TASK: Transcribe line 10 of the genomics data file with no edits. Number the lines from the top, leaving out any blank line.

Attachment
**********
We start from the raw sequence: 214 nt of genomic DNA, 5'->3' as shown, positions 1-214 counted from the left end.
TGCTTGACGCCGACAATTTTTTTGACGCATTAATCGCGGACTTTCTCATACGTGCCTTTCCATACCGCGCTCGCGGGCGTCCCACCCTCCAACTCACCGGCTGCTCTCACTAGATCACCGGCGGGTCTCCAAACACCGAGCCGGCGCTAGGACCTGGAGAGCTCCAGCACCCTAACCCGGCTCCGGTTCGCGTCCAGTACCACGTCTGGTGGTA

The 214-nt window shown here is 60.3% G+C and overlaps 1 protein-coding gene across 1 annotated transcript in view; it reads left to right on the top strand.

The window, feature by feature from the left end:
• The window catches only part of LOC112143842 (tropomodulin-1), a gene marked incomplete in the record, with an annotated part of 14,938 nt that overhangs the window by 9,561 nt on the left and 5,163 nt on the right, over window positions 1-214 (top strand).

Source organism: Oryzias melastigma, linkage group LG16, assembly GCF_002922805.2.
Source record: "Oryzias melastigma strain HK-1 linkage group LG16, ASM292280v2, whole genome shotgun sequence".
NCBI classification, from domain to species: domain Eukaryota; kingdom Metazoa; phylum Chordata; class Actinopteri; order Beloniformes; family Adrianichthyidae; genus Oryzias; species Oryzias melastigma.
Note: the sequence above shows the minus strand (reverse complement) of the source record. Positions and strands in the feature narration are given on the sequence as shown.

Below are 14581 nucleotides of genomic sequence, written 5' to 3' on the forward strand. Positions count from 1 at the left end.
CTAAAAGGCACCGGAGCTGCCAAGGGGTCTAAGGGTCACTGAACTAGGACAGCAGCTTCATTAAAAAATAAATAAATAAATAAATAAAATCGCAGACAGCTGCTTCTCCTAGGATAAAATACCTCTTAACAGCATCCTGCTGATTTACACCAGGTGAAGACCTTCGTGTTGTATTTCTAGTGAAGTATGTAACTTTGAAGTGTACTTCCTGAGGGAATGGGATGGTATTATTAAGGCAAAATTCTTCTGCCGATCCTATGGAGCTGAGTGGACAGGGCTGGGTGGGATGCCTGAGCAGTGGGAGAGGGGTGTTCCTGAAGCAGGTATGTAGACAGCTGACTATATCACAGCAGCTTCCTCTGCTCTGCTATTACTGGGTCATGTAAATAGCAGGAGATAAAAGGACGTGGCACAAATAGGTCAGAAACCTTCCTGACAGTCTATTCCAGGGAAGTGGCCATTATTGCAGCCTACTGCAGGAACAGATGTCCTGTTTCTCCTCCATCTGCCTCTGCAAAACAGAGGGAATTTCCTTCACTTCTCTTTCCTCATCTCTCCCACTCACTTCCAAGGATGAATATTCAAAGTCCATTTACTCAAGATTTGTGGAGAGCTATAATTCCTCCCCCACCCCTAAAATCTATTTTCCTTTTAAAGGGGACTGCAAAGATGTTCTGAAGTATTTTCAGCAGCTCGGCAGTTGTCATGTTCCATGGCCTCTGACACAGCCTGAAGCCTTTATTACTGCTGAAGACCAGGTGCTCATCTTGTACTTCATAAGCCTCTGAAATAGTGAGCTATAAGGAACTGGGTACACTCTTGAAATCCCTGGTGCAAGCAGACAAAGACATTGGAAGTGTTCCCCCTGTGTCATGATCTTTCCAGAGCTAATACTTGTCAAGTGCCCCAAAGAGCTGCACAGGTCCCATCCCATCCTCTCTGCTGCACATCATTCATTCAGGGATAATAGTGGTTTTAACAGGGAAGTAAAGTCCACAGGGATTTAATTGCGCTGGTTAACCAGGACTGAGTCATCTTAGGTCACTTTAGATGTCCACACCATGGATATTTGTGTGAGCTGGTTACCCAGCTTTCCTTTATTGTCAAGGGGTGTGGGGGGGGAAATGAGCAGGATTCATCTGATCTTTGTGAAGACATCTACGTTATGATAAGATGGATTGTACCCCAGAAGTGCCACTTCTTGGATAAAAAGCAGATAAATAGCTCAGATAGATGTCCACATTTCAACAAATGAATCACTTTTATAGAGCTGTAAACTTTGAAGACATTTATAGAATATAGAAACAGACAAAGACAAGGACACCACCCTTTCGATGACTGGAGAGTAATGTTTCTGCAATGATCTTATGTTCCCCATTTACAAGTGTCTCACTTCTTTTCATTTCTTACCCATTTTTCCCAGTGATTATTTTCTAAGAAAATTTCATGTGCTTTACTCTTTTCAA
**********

Below are 14581 nucleotides of genomic sequence, written 5' to 3' on the forward strand. Positions count from 1 at the left end.